Coinsurance is the practice whereby the insured person shares a fraction of an insured loss with the insurer. For example, the insurance policy may require the insured person to pay 10 per cent of the expenses of medical care, with the insurer paying 90 per cent. The sum paid by the insured person is known as a copayment, so if the expenses are $1000 and the coinsurance rate is 10 per cent, the copayment is $100. Some policies require deductibles, sometimes known as the ' excess ', to be paid. Under this arrangement the insured person pays a fixed sum if health care is needed in any given year and the insurer pays all other expenses (usually with further copayments). Thus, if the deductible is $100 and the coinsurance rate 10 per cent, should the event involve an expense of $1000, the insured person pays $190 ($100 plus $90 copayment).
The effects of deductibles and coinsurance can be shown using the figure, which assumes that individuals are expected utility maximizers. The vertical axis shows the price of health care P (assumed - perhaps implausibly - to be set equal to marginal cost) and the marginal value placed upon health care consumption by an individual. The horizontal axis indicates the rate of consumption of health care (so much per day, week, month, etc.). The diagonal curve, roughly equivalent to the demand curve, is the marginal value curve and the horizontal line is the (constant, for ease of exposition) marginal cost curve. In a world of no insurance, the individual faces a price 0P, at which 0C1 care will be consumed when ill. Let the individual (while healthy) consider buying insurance. Suppose neither the individual nor the insurer is in any doubt about the probability, p, of illness striking in any period (another tall order). Given that the insured, when uninsured, would consume $0PaC1 the actuarially fair premium is p of this amount. We assume also that there is zero loading - that is, the insurer adds nothing to the premium to cover the administrative costs of operating the insurance service. Now let an individual consider insurance.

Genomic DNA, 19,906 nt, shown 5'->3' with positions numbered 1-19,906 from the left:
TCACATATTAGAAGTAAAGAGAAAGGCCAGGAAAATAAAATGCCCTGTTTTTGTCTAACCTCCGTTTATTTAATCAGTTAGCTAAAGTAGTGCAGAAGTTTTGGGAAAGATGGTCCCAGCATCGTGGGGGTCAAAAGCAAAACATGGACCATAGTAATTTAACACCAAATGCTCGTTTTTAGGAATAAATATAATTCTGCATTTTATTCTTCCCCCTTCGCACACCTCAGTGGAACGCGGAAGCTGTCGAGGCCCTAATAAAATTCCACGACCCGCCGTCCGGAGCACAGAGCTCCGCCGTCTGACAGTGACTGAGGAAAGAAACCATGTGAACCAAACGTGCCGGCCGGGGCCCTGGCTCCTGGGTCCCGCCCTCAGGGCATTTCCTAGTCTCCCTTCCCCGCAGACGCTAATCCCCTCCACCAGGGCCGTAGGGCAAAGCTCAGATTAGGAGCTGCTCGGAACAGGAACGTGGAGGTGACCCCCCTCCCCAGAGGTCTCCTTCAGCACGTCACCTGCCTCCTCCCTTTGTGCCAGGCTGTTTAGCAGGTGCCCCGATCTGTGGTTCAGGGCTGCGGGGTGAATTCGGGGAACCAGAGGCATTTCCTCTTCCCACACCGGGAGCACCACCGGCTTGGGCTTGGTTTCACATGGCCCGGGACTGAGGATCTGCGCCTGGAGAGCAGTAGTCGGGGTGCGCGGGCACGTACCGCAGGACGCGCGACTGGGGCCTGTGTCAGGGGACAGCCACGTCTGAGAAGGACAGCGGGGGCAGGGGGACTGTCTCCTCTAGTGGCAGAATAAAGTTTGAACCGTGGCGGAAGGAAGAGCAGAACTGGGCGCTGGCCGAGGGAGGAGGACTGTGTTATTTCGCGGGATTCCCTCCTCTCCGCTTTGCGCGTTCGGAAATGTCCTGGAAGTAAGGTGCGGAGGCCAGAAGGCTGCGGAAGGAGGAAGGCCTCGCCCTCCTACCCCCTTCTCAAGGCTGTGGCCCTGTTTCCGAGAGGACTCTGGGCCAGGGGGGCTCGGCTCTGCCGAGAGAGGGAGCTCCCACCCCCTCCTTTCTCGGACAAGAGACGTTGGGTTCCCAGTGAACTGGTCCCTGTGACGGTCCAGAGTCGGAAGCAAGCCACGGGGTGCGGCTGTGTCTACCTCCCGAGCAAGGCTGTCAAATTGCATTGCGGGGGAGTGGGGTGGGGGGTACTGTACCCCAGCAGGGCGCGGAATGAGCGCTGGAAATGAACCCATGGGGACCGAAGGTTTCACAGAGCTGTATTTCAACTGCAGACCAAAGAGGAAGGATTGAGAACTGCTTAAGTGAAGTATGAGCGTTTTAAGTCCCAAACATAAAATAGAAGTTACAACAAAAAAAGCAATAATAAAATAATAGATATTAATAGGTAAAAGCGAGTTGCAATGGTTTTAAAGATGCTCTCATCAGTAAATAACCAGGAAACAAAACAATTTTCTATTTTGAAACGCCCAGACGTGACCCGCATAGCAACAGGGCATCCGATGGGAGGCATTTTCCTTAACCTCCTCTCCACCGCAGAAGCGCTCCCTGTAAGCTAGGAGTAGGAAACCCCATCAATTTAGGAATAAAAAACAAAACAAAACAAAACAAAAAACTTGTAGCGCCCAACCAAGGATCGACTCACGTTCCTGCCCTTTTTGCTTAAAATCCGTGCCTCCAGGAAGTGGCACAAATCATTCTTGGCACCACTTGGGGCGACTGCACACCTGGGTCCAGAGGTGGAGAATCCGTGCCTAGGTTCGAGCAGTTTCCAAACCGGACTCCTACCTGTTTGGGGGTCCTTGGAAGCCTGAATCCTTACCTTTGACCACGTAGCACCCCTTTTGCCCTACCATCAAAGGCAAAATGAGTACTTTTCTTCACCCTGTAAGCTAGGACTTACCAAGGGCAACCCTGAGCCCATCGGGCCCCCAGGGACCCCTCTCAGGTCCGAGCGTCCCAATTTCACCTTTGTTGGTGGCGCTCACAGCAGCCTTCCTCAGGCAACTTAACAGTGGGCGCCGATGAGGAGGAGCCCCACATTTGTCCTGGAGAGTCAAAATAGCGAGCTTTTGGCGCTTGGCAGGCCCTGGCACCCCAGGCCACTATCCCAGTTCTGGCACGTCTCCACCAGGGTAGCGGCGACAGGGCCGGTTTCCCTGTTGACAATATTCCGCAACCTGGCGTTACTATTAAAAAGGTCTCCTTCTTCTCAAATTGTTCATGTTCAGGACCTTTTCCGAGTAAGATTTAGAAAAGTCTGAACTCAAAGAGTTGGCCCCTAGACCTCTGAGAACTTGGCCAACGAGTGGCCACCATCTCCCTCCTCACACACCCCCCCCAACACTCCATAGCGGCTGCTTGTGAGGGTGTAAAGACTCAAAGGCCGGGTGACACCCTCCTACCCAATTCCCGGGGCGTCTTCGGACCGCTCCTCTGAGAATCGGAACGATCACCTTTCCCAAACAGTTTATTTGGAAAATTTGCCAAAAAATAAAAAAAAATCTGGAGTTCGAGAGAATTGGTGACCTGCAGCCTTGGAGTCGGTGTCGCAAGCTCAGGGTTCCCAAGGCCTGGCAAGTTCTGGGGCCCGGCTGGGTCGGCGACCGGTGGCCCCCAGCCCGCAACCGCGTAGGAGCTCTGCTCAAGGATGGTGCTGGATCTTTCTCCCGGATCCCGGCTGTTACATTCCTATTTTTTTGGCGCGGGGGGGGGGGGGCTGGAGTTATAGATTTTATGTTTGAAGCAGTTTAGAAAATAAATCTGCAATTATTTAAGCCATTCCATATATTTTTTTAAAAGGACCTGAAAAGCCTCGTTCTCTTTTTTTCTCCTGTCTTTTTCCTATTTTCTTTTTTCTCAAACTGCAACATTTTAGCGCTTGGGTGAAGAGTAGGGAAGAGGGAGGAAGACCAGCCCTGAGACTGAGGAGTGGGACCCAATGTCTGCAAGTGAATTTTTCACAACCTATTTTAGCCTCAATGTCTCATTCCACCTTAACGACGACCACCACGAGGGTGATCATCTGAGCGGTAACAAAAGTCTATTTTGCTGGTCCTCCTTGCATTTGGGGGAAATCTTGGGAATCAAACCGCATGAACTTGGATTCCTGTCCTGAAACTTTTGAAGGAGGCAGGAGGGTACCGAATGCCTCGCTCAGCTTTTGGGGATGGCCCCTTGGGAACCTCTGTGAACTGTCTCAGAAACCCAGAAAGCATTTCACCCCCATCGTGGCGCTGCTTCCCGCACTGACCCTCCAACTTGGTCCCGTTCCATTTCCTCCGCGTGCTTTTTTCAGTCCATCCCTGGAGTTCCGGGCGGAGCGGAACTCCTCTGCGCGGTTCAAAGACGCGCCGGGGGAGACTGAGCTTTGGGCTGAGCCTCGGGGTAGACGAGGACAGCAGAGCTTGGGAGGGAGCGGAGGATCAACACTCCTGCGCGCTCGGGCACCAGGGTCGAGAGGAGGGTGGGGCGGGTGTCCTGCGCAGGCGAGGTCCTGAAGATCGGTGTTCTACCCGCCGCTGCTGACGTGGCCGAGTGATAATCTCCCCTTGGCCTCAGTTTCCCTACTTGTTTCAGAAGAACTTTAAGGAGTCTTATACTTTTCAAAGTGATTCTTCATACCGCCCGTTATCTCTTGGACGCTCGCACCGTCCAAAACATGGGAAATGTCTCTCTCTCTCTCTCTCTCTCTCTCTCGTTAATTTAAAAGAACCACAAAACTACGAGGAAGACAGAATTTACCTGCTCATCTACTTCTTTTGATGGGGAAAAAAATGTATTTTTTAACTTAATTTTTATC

They are comparing consumption (if sick) C1 at a user price P and no premium, with consumption C3 at a zero price and the payment of a premium. The difference between C3 and C1 is due to moral hazard. The fair premium payable will be p (the probability of the event occurring) times the cost of care (0PdC3). Given such a premium, whether the individual buys insurance cover will partly depend on whether Pea > adC3. (Note that the individual will definitely buy insurance if the insurer foolishly sets the premium at p times 0PaC1, the expense that will be incurred under self-insurance.)
Suppose that cover is purchased: the individual judging that it is worth buying insurance to avoid the financial risk. A policy containing a deductible may still be to the individual's advantage. A deductible does not affect the marginal cost of consumption so, once an individual is insured, they will consume C3. Suppose there is a deductible of $100. If insurance is taken out, the individual will thus pay $100 and consume C3 care. If the value of the additional consumption over self-insurance (C3 - C1) exceeds $100, this will seem a good deal and the care will be purchased. Whether insurance will be purchased, however, depends on the premium combined with the effects of the deductible. The deductible reduces the net benefit of the additional consumption (C1aC3) by $100. So long as the advantage of avoiding the risk of the financial consequences of ill-health remains high enough, the individual will purchase this policy. Plainly, there will be some deductible high enough to overwhelm this advantage and the individual will then self-insure. Deductibles, by reducing the number of small claims (i.e. claims at or below the value of the deductible), may reduce insurance companies' administrative costs and hence enable the loading element of the premium to fall.
With coinsurance, the individual pays a percentage of the cost, say 0P1, which causes a fall in the amount demanded when insured (from C3 to C2) leading to a reduction in the actuarially fair premium as the cost of the care chosen fall. Coinsurance thus can reduce the effect of moral hazard and reduce premiums. Taken to the extreme, let the coinsurance rate approach P. Plainly, at P, there is self-insurance, the premium is zero (and so is moral hazard). The consumer is fully exposed to the financial risk of ill-health. One might expect an optimal coinsurance rate to exist between 0 and P, though it needs to take account of external effects. The 'excess' consumption that the coinsurance reduces is in excess only of the optimum seen from the particular individual's viewpoint and, from a wider social viewpoint may not be excessive at all (a second best solution is preferable to attempting a first best one).